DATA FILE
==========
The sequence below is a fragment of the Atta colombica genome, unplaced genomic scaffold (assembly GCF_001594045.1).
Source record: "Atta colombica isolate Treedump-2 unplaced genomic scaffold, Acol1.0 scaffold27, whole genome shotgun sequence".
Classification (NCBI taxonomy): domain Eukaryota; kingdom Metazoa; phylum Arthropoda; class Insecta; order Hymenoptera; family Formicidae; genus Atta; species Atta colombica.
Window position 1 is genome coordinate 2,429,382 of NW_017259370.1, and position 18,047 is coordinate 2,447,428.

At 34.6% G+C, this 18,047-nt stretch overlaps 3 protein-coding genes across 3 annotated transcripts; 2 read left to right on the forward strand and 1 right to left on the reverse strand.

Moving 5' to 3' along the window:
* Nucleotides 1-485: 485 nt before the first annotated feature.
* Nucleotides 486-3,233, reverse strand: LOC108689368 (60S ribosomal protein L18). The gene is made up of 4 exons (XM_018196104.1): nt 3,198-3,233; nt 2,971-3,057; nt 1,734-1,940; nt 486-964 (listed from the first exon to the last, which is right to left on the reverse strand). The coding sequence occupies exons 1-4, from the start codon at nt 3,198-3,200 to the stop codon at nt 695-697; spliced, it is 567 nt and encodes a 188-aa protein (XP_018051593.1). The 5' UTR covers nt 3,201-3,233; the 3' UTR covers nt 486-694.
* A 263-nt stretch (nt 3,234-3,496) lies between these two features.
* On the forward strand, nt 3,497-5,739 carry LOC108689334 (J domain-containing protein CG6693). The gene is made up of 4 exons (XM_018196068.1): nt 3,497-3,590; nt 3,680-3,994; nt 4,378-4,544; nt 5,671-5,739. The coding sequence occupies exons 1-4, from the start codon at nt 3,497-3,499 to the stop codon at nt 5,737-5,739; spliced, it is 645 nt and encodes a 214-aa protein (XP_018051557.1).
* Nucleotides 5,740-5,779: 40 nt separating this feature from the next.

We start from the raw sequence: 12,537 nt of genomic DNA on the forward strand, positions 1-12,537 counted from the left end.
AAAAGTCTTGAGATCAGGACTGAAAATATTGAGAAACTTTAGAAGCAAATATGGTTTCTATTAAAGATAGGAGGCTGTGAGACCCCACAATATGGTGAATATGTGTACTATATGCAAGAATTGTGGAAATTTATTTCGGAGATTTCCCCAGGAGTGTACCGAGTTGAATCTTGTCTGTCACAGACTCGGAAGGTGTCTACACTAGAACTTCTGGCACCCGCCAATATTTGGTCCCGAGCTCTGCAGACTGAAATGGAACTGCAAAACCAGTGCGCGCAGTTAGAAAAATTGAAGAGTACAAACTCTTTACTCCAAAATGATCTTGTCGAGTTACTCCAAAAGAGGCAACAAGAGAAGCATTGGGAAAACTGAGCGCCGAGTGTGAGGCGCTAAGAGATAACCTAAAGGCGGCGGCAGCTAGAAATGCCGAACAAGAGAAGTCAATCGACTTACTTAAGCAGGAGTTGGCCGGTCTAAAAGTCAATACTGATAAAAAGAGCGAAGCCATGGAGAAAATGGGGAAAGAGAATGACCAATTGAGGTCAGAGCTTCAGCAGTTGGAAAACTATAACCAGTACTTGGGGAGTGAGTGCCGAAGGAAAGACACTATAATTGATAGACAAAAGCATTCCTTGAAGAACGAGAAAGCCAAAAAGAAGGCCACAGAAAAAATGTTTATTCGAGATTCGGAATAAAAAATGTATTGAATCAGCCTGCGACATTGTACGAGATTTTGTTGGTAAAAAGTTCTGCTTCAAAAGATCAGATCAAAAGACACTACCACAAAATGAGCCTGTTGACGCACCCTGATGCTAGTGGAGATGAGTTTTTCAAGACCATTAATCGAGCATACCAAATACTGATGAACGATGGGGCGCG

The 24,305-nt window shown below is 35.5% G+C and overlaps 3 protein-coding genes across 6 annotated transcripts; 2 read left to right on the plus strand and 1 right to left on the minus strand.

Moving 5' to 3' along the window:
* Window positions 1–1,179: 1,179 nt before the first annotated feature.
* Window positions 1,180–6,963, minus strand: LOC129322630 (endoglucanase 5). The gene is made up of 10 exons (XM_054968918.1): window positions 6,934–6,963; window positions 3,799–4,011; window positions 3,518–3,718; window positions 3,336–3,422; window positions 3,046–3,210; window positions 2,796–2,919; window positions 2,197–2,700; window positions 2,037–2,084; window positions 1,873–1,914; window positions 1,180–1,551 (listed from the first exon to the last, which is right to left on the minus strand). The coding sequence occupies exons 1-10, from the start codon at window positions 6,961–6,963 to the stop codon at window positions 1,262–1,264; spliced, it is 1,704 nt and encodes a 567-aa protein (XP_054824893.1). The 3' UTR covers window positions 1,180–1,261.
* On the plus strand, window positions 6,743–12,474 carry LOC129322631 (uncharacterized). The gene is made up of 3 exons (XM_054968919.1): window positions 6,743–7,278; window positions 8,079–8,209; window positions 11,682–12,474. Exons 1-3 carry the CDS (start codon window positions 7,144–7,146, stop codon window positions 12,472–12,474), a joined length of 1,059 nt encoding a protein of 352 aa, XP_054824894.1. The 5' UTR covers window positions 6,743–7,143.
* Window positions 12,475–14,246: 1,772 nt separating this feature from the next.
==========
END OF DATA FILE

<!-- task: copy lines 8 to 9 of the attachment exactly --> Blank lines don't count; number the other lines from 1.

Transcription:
* Nucleotides 486-3,233, reverse strand: LOC108689368 (60S ribosomal protein L18). The gene is made up of 4 exons (XM_018196104.1): nt 3,198-3,233; nt 2,971-3,057; nt 1,734-1,940; nt 486-964 (listed from the first exon to the last, which is right to left on the reverse strand). The coding sequence occupies exons 1-4, from the start codon at nt 3,198-3,200 to the stop codon at nt 695-697; spliced, it is 567 nt and encodes a 188-aa protein (XP_018051593.1). The 5' UTR covers nt 3,201-3,233; the 3' UTR covers nt 486-694.
* A 263-nt stretch (nt 3,234-3,496) lies between these two features.